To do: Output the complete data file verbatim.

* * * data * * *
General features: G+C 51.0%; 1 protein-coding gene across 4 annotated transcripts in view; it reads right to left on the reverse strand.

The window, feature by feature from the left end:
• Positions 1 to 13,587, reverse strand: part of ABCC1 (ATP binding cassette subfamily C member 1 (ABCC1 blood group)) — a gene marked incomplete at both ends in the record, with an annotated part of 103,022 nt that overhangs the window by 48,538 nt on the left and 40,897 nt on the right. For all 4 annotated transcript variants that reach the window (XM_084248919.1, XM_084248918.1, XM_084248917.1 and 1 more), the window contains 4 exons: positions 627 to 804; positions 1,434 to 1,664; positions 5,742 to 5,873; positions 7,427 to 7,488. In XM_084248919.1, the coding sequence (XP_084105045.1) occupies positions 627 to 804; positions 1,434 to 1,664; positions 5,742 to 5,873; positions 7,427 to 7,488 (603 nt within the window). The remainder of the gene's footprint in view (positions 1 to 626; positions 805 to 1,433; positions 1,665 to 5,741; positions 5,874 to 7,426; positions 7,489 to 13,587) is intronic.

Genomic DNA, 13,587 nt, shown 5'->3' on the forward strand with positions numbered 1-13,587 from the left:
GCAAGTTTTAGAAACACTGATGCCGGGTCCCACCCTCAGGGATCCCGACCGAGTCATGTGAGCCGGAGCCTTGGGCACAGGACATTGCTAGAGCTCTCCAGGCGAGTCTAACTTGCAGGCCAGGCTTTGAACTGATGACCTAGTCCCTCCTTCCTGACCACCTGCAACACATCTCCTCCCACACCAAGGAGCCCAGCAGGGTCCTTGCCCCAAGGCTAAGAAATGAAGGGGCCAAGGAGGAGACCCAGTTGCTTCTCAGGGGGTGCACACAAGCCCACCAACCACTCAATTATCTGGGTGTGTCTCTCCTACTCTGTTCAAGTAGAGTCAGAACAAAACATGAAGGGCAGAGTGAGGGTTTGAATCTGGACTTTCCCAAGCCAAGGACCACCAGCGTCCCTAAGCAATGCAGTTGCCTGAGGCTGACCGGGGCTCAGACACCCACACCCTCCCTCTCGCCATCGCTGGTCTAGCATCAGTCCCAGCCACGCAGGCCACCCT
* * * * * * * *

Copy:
General features: G+C 51.0%; 1 protein-coding gene across 4 annotated transcripts in view; it reads right to left on the reverse strand.

The window, feature by feature from the left end:
• Positions 1 to 13,587, reverse strand: part of ABCC1 (ATP binding cassette subfamily C member 1 (ABCC1 blood group)) — a gene marked incomplete at both ends in the record, with an annotated part of 103,022 nt that overhangs the window by 48,538 nt on the left and 40,897 nt on the right. For all 4 annotated transcript variants that reach the window (XM_084248919.1, XM_084248918.1, XM_084248917.1 and 1 more), the window contains 4 exons: positions 627 to 804; positions 1,434 to 1,664; positions 5,742 to 5,873; positions 7,427 to 7,488. In XM_084248919.1, the coding sequence (XP_084105045.1) occupies positions 627 to 804; positions 1,434 to 1,664; positions 5,742 to 5,873; positions 7,427 to 7,488 (603 nt within the window). The remainder of the gene's footprint in view (positions 1 to 626; positions 805 to 1,433; positions 1,665 to 5,741; positions 5,874 to 7,426; positions 7,489 to 13,587) is intronic.

Genomic DNA, 13,587 nt, shown 5'->3' on the forward strand with positions numbered 1-13,587 from the left:
GCAAGTTTTAGAAACACTGATGCCGGGTCCCACCCTCAGGGATCCCGACCGAGTCATGTGAGCCGGAGCCTTGGGCACAGGACATTGCTAGAGCTCTCCAGGCGAGTCTAACTTGCAGGCCAGGCTTTGAACTGATGACCTAGTCCCTCCTTCCTGACCACCTGCAACACATCTCCTCCCACACCAAGGAGCCCAGCAGGGTCCTTGCCCCAAGGCTAAGAAATGAAGGGGCCAAGGAGGAGACCCAGTTGCTTCTCAGGGGGTGCACACAAGCCCACCAACCACTCAATTATCTGGGTGTGTCTCTCCTACTCTGTTCAAGTAGAGTCAGAACAAAACATGAAGGGCAGAGTGAGGGTTTGAATCTGGACTTTCCCAAGCCAAGGACCACCAGCGTCCCTAAGCAATGCAGTTGCCTGAGGCTGACCGGGGCTCAGACACCCACACCCTCCCTCTCGCCATCGCTGGTCTAGCATCAGTCCCAGCCACGCAGGCCACCCT